You should ask, as the cost will be time probably. If the planks are reasonably uniform, and you are willing to help it shouldn't take too much time. They will set up the machine, and then put them through. Generally you can fit 2 in the bigger machines at once. You could even save by only using the thicknesser on the wide side. I assume the thin edge is less wide than your hand planer?

You will look at lots of time/cost if they have to adjust the machine for each piece.

Another suggestion is building recyclers for a thicknesser?

Jon

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  Reply # 755679 4-Feb-2013 17:14 Send private message

I've done this with a single planer. I have a Makita one, which is pro grade, can't remember how much it was, but probably about $500 in todays money. Is about 20 years old though. The only problem is securing it on a proper workbench, and getting the thickness uniform along it's length, and to match the others. Mine is single speed, and I don't think speed makes any difference.
Trademe may have someone selling something? But I suspect the blades on the 4 sided pro ones are very expensive.



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  Reply # 756566 6-Feb-2013 14:27 Send private message

Hmm I had a shot with the handheld one today (midweek day off...just seems weird).

Happy with the smoothness of the finish, so dont think speed adjustment will be a problem for me. The main problem is that it most of the planks are wider than the blade (82mm blade) so need two passes on the long faces, and its tough matching up the two passes, without cutting a 'step' into the face. I dont need these pieces to be dimensionally perfect but a smooth surface is important. The thin edges, while easily done in one pass with the handheld planer, are tough to get anywhere close to square, as its hard to balance the tool on such a narrow surface.

Thinking seriously about buying a thickness planer now, I think I can make do with a cheapish (circa $500) one since it will only have intermittent use and I dont think I need variable speed. Given the number of pieces to do, it seems like I'll either need to buy a lot of beer for someone, or pay over $100 (as mentioned above, the risk of nails and stones mean that I'll likely be paying someone to do it for me on their equipment). Would rather put that sort of money towards tools and do it myself (just the sort of attitude that keeps ACC busy haha).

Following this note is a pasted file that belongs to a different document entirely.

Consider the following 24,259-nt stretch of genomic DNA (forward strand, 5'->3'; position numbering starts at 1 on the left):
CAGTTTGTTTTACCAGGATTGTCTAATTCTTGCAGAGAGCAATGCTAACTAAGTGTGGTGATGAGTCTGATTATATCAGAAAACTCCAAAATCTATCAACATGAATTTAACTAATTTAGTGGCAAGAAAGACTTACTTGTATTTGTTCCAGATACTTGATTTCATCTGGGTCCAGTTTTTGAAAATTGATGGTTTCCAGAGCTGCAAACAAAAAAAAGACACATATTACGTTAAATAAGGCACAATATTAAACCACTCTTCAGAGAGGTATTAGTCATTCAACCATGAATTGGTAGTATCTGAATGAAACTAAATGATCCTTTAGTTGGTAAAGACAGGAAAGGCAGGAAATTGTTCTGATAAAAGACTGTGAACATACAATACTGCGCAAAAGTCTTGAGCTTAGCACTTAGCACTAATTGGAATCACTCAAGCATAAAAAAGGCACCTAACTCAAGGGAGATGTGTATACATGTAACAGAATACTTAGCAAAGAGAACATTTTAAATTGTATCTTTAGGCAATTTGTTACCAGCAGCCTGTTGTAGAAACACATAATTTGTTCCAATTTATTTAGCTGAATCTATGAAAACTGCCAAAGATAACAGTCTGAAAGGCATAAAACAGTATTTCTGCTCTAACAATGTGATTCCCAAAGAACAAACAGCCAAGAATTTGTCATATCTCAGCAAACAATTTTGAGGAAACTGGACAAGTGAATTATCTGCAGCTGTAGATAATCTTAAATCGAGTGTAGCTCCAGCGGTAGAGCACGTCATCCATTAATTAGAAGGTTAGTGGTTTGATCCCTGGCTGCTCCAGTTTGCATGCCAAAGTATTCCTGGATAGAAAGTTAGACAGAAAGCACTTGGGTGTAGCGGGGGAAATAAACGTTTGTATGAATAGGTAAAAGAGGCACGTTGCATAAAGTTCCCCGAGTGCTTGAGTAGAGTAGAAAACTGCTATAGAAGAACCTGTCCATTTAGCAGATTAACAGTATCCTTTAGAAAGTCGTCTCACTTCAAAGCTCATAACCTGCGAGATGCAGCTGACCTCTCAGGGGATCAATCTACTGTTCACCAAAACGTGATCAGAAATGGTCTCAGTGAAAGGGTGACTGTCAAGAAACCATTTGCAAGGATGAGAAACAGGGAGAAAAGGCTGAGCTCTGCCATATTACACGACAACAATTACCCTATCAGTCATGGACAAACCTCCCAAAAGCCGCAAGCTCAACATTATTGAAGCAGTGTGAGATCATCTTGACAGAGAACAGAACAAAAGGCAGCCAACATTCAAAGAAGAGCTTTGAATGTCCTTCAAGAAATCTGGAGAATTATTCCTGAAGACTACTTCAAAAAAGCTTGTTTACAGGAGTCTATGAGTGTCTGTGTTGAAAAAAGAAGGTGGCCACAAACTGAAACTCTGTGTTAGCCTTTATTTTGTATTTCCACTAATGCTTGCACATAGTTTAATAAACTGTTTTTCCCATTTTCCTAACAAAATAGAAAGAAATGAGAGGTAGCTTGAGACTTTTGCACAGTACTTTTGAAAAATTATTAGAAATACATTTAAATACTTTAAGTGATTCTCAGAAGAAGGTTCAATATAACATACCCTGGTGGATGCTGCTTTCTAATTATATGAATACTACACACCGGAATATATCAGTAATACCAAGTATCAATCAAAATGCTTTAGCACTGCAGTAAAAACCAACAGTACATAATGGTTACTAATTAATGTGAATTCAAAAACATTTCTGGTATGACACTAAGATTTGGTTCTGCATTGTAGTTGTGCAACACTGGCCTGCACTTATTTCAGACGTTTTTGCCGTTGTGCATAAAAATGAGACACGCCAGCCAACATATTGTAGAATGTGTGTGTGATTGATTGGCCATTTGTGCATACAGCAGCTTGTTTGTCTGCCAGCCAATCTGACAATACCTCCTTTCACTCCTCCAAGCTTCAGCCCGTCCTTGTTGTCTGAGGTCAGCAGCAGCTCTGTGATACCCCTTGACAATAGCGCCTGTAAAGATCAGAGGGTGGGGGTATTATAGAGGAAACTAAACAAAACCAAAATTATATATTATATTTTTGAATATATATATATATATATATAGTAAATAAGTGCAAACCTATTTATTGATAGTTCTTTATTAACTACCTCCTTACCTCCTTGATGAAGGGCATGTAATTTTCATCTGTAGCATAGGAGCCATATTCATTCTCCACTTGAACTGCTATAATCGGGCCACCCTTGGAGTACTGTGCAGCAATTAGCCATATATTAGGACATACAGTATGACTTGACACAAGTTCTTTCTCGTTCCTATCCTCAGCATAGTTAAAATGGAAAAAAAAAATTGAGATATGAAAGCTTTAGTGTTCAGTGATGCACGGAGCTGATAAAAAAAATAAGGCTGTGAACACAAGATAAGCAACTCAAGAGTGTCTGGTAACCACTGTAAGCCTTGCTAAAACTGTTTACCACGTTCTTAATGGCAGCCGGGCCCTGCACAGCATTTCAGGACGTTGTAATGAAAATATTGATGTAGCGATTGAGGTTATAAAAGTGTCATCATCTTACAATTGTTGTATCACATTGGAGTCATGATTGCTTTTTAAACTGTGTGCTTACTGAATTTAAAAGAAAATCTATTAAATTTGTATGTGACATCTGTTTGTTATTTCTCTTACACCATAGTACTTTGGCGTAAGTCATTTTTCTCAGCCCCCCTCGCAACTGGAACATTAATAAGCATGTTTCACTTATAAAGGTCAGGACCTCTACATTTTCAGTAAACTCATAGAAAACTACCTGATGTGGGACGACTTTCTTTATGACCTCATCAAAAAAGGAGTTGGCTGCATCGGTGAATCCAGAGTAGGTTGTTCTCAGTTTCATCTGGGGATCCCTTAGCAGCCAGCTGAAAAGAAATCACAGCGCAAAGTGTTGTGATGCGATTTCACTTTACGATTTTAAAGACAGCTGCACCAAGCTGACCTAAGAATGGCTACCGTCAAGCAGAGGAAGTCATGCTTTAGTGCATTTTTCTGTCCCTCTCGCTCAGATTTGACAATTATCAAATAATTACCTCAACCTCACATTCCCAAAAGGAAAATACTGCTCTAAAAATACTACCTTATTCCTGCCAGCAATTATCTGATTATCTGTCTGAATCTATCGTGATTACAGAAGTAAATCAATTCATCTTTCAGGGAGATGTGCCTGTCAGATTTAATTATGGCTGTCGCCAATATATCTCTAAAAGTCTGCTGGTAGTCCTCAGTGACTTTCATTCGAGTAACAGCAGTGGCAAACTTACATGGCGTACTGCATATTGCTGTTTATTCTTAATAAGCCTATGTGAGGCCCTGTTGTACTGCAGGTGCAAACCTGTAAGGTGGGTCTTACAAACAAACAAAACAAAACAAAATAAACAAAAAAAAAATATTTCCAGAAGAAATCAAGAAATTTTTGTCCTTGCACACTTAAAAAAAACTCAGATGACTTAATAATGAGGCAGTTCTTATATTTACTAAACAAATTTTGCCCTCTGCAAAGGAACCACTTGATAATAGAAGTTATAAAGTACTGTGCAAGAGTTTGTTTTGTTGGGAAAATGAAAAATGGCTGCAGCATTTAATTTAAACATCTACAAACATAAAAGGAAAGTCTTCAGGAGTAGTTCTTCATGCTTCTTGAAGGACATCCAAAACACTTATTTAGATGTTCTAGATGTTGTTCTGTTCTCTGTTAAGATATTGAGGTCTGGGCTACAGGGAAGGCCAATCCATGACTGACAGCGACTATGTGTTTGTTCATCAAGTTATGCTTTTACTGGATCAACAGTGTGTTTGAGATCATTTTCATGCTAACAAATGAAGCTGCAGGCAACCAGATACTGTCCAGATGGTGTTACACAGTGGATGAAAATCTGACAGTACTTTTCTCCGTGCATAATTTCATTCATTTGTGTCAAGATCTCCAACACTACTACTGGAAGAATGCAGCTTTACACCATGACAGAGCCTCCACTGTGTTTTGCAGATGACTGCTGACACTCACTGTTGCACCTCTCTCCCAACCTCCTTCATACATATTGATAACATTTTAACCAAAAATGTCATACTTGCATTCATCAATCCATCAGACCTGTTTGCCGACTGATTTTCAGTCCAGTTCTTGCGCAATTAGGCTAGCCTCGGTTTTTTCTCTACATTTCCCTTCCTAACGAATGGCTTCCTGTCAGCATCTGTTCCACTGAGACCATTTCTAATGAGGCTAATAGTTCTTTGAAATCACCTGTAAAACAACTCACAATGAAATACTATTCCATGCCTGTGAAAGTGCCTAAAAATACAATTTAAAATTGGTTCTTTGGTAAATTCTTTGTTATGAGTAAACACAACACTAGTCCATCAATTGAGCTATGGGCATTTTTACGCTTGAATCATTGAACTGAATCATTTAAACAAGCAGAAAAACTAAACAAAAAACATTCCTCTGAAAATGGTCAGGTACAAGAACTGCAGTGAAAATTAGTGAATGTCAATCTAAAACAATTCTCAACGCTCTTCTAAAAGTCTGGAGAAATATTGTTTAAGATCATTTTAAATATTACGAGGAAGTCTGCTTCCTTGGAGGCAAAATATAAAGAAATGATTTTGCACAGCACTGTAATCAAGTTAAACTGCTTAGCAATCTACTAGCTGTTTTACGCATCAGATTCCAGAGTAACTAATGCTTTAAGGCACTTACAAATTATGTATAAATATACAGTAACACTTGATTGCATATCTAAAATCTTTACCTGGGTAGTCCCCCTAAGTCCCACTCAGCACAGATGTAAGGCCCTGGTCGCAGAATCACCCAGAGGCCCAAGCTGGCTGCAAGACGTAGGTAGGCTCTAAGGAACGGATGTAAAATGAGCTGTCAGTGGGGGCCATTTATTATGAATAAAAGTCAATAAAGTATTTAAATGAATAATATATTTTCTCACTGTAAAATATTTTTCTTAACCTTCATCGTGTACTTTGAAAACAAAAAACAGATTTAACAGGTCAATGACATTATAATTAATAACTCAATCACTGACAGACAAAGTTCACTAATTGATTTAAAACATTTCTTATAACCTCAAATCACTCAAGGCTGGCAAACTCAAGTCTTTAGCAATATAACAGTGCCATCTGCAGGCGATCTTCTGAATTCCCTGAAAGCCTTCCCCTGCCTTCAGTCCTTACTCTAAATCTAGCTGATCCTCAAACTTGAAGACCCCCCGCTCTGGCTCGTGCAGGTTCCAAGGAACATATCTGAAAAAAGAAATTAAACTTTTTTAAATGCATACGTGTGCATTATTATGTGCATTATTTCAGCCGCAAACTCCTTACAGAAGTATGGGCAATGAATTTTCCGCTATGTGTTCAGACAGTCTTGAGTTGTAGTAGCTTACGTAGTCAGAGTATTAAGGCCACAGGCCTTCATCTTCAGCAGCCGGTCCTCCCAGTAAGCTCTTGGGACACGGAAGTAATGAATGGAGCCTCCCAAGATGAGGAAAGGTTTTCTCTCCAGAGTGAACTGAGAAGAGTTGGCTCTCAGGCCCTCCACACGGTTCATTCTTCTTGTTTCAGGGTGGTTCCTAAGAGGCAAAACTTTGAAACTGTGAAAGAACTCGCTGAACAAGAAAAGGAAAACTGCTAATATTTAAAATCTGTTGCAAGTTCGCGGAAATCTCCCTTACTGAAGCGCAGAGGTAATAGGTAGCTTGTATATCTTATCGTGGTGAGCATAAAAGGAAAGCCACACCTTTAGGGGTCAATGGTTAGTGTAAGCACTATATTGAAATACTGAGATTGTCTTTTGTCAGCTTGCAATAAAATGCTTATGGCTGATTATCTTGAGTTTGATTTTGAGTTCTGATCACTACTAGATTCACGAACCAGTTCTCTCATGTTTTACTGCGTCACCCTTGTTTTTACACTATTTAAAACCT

Either way, I dont have a clue what I will do with all of the shavings - planing just one side of one plank practically filled up the attached dust bag. Anyone have any clever ideas to make use of it?

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  Reply # 756635 6-Feb-2013 17:07 Send private message

shavings

I love to toss out the back of the ute at the happy valley tip on a windy day :-)
even the transfer station does not reduce the experience of old days in the open


Cut width

I dont recommend any machine with only 82mm width cut
Mitre10 has a tool line machine @600 with 318mm width cut
http://www.tooline.co.nz/products/tooline/thicknessers/specs/pt318.pdf


also re your comment on multiple passes through the machine, I didnt think you could put a wider piece of wood into it than you could plane?



speed

the speed only affects quality of cut i.e. number of cuts per mtre of wood. Its not a major






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  Reply # 756642 6-Feb-2013 17:17 Send private message

I'm currently using a handheld electric planer (as in same sort of size as a sheet sander) that you run over the surface of the wood, but am looking to by a thicknesser planer, which is the desktop version where you feed wood through it. ~100mm width is standard for the handheld type, 300mm+ is what I'd expect from a thicknesser planer

Was hoping for a productive use of the shavings haha

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  Reply # 767705 22-Feb-2013 15:20 Send private message

My partner went through this recently trying to get some recycled rimu planed, most places wouldn't touch it due to risk of nails because they said their blades would cost more to sharpen that the job would be worth!

He ended up buying one of these from this crowd - http://topmaq.co.nz/item/view/3073.12986 but it came with a stand. Pretty sure I got it for under $500 just be emailing and asking for their best price.
He was a bit skeptical of the unknown brand but went and had a look and reckoned it was a lot more decent quality than the same priced ones at bunnings. He's really happy with it so far and has been really useful, has used it for more than he originally thought.

We use the shavings as garden mulch!